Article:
- Upon completion of the discussion, participants will understand the challenges associated with implementing such a system.
- Upon completion of this discussion, participants will have a strong understanding of the LERN systems usage in the state of Louisiana and how it has impacted patient care.
Grossness and kidding aside, understanding the normal and abnormal fluids that the human body produces can provide valuable clues to underlying conditions. You’ll never believe how informative the gunk in that tissue can be.
We’ve all spent a lot of time learning about (and administering) drugs in cardiac arrest. Does any of it really matter? Epinephrine—Are we saving the heart at the expense of the brain? Amiodarone? Lidocaine? Are they doing anything other than numbing the skin? Does it matter if we give it quickly? How about IV vs. IO? Dr. Jarvis will review the literature on epinephrine and anti-dysrhythmics in cardiac arrest as well as recent work looking at the impact of route of administration. He’ll keep you awake as you learn the latest information that should be shaping your clinical practice.
- Understand how literature should provide the foundation for clinical practice.
- Describe the importance of timing with epinephrine use.
- Describe the impact of epinephrine on outcomes in cardiac arrest.
- Discuss the difference in outcome between amiodarone, lidocaine, and placebo in cardiac arrest.
Advanced airway management, especially the use of rapid sequence intubation (RSI), has been commonly held as a procedure that only Advanced Life Support clinicians need to understand and perform. RSI can have significant effects on the patients who are determined to need airway management, both positive and negative. It can be a high-stress, high-acuity, procedure with a narrow therapeutic window. Frequently ignored in RSI education has been the BLS clinician, who is present for each RSI. The goal of the program is to educate the EMT in the process of advanced airway management, especially RSI, and how they can contribute to the overall success of a procedure that has a significant effect on patient outcomes. We strongly believe it is the EMT that is the "X factor" in successful and consistent RSI outcomes.
- Understand the terminology of advanced airway management/RSI, goals of therapy, misconceptions of RSI, its importance in prehospital patient care. State of New Jersey RSI program will be referenced.
- Describe the procedure of RSI, patient selection, determining difficulty, preparation, medication, securing the airway, and confirmation. EMTs will identify key areas where BLS knowledge and skills are important steps.
- Identify pitfalls in procedure, such as preoxygentation, suction, and communication; and how the BLS clinician can contribute within their scope of practice to minimize the effects of these problems.
- Communication between ALS/BLS and human factors will be identified. The BLS clinician will learn to identify areas where they can improve in communication and avoid common errors.
Paralytics are an extremely important, yet potentially dangerous tool in the pre-hospital setting. It is important that pre-hospital providers be up-to-date and aware of the most current literature surrounding these agents to successfully facilitate a safe and effective intubation. Is there a "one-size fits all" when talking about the use of paralytics for rapid sequence intubation (RSI) ? Is there a "preferred" paralytic in specific patient populations? What are the most important side effects and clinical pearls that pre-hospital providers should be aware of? All of the aforementioned questions and more are addressed with the most current evidentiary support.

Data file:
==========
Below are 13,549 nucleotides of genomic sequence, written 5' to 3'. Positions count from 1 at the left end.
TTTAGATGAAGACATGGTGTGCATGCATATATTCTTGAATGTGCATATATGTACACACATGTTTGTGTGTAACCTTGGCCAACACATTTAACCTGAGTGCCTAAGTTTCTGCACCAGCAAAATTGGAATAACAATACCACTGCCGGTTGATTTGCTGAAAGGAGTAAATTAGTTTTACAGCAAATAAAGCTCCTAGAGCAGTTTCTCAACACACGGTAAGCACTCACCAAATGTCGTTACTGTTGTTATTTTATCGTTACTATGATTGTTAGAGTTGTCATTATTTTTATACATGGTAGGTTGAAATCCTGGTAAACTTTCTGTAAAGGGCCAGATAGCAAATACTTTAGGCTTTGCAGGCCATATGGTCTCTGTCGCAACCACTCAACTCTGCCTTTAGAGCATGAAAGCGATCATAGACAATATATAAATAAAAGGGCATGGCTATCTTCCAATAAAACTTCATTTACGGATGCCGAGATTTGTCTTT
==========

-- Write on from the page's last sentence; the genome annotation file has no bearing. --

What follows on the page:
- Describe the purpose and utility of paralytics in the pre-hospital setting
- Describe the specific patient populations for which each paralytic would have the greatest clinical efficacy
- List the most common side effects associated with both depolarizing and non-depolarizing neuromuscular blockers
- Understand the pharmacodynamics and pharmacokinetics of neuromuscular blocking agents
We all want to know what push dose pressors we should use for patients, and if we should even implement them. When we look at the data, we find 3 things use in the OR, use in the OB units and sometimes in the ED and we heard it on a podcast. This presentation will go over the identification of when we should consider push dose pressors, what medications should we look at and if there any medications that we can also use outside of the push dose pressor world. VIPER looks at the use of Phenylephrine and Vasopressin as the main arms of medication for the push dose pressor and evaluates the pros and cons to these and other medications for the peri-intubation arrest. By the end of the lecture, the learner will be able to understand the use, and implementation of Push Dose Pressors in the prehospital, peri-intubation arrest setting.
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U.S.-based healthcare professionals take the advanced life support guidelines at face value and often simply “follow the recommendations” verbatim. If you did this in 2015 you may find yourself reversing course on certain recommendations just five years later. Taking a look under the hood each time the guidelines are updated is a critical exercise for everyone in healthcare, and this year is certainly no different. Join Drs. Peter Antevy and Mark Piehl as they examine the most concerning PALS 2020 recommendations and the evidence base that helped derive them. You may leave this talk with some difficult choices to make.
- Evaluate the evidence for changes in the recommend ventilation rate during CPR
- Understand the benefits of push-dose epinephrine for symptomatic bradycardia
- Recognize the benefits of adequate fluid resuscitation in septic shock
- Understand the recommendations for blood transfusion in pediatric trauma